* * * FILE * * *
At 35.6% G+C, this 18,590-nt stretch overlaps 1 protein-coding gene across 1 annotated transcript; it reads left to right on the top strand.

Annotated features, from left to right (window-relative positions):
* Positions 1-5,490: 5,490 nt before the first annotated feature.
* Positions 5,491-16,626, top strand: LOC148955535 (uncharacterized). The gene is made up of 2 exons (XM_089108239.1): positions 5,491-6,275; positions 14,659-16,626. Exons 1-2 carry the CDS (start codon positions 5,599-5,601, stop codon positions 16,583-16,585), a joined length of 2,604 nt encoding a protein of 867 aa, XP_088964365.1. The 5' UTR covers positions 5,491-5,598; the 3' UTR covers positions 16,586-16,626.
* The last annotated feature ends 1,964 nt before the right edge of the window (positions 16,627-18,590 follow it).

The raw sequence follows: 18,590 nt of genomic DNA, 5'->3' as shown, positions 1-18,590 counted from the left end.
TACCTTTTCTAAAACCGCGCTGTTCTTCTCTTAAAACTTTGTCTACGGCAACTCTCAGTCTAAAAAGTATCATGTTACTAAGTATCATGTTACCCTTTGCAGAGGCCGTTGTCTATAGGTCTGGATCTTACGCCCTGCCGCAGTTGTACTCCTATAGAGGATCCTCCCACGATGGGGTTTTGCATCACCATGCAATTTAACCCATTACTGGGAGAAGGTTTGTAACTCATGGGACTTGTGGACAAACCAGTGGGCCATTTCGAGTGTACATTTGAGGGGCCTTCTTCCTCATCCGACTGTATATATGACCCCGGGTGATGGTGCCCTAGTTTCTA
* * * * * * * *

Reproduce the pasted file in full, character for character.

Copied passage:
At 35.6% G+C, this 18,590-nt stretch overlaps 1 protein-coding gene across 1 annotated transcript; it reads left to right on the top strand.

Annotated features, from left to right (window-relative positions):
* Positions 1-5,490: 5,490 nt before the first annotated feature.
* Positions 5,491-16,626, top strand: LOC148955535 (uncharacterized). The gene is made up of 2 exons (XM_089108239.1): positions 5,491-6,275; positions 14,659-16,626. Exons 1-2 carry the CDS (start codon positions 5,599-5,601, stop codon positions 16,583-16,585), a joined length of 2,604 nt encoding a protein of 867 aa, XP_088964365.1. The 5' UTR covers positions 5,491-5,598; the 3' UTR covers positions 16,586-16,626.
* The last annotated feature ends 1,964 nt before the right edge of the window (positions 16,627-18,590 follow it).

The raw sequence follows: 18,590 nt of genomic DNA, 5'->3' as shown, positions 1-18,590 counted from the left end.
TACCTTTTCTAAAACCGCGCTGTTCTTCTCTTAAAACTTTGTCTACGGCAACTCTCAGTCTAAAAAGTATCATGTTACTAAGTATCATGTTACCCTTTGCAGAGGCCGTTGTCTATAGGTCTGGATCTTACGCCCTGCCGCAGTTGTACTCCTATAGAGGATCCTCCCACGATGGGGTTTTGCATCACCATGCAATTTAACCCATTACTGGGAGAAGGTTTGTAACTCATGGGACTTGTGGACAAACCAGTGGGCCATTTCGAGTGTACATTTGAGGGGCCTTCTTCCTCATCCGACTGTATATATGACCCCGGGTGATGGTGCCCTAGTTTCTA